With many hot PC game releases scheduled over the coming months, it seems like a fine opportunity to step up your game with a new mouse this holiday season if you were thinking about pitting your trusty, dusty retail rodent against Battlefield 4. Come along as a dozen mice compete for spots in our holiday and PC buying guides, and ultimately for your cash.
Taking advantage of Ivy Bridge's efficient operation, Intel accompanied its third-generation Core processors with a new small form factor platform dubbed Next Unit of Computing (NUC). Unfortunately so far the project has basically amounted to a cool idea hamstrung by poor hardware choices and unattractive prices.
Gigabyte hopes to buck the trend with its own NUC offerings. Their pint-sized "Brix" systems come in four CPU configurations, including the 1.8GHz Celeron 1037U, 1.9GHz Core i3-3227U, 1.8-2.7GHz Core i5-3337U and 2-3.1GHz Core i7-3537U.
It was 2011 and Intel saw a surging trend in mobile computing. Notebooks were to become thinner, batteries had to last more, optical drives were going away, and performance, performance didn't have to suffer too much. So Intel pushed forward by investing $300 million of its own money to make it happen. That's what we know today as the ultrabook initiative.
Today we are checking out Gigabyte's flagship ultrabook, the U2442F which comes armed with a 3rd-Gen Core i7 processor, plenty of memory, and a quality SSD. The U2442F is as capable as a high-end desktop.
Celebrating Tahiti's "half birthday" last month, AMD relaunched its Radeon HD 7970 with a "GHz Edition" that increased the reference design's core clock speed from 925MHz to 1GHz with the intention of allowing the company to claim it offered the world's fastest GPU. But the festivities were short-lived for several reasons.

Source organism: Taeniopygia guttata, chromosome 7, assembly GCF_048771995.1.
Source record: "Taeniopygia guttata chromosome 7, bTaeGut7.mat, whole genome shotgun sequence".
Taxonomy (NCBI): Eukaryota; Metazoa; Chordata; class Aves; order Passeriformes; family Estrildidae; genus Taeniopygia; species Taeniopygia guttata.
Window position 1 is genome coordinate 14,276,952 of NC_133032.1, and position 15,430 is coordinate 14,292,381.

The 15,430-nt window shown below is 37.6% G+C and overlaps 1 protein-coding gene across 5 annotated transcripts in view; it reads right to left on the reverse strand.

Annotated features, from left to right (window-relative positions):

Now Gigabyte has taken matters into its own hands with what seems to be a far more interesting solution. Armed with five fans, nine heatpipes and a huge vapor chamber, one might consider the HD 7970 SOC to be overkill, and to that we say "hell yes!"
Although Intel's die shrink of Sandy Bridge isn't due until next week (Monday, rumors say), the company has long shipped Ivy Bridge's accompanying chipsets. It might seem odd to jump the gun on "next-gen" motherboards, but 7-series platforms are backwards compatible with Sandy Bridge processors, so users have actually been able to buy a Z77 motherboard and use it for a few weeks without Ivy Bridge.
After surveying Panther Point's spec sheet, we're itching to get a little more hands-on. Fortunately, we have four new Z77 motherboards in the shop and begging for attention, including the Asrock Z77 Extreme6, ECS Z77H2-AX, Gigabyte Z77X-UD5H-WB and Intel DZ77GA-70K.
AMD offers a valid alternative to its flagship GPU with the Radeon HD 7950, which is essentially a lower-specced and lower-priced version of the HD 7970. The HD 7950 is set at $419 for the 1536MB version, while the full 3072MB variant is $449. Although it's currently possible to find a 3GB model for $449, you can expect to pay closer to $500.
Gigabyte has redesigned the PCB and included an upgraded cooler on the WindForce 3 that is meant to lower temperatures and improve overclocking. Considering the HD 7970's respectable performance, we expect a solid showing from the HD 7950.
As a follow-up to last week's CES special feature and coverage, here are more of the products we observed and played with, along with photos taken during our journey to the event. As you've surely noticed, mobile tech consumed the event with seemingly every major company unveiling smartphones, tablets or ultrabooks. Nonetheless, we managed to lay hands on plenty of awesome PC hardware from the likes of Samsung, Silverstone, MSI, Razer, Roccat, Toshiba, Gigabyte and more...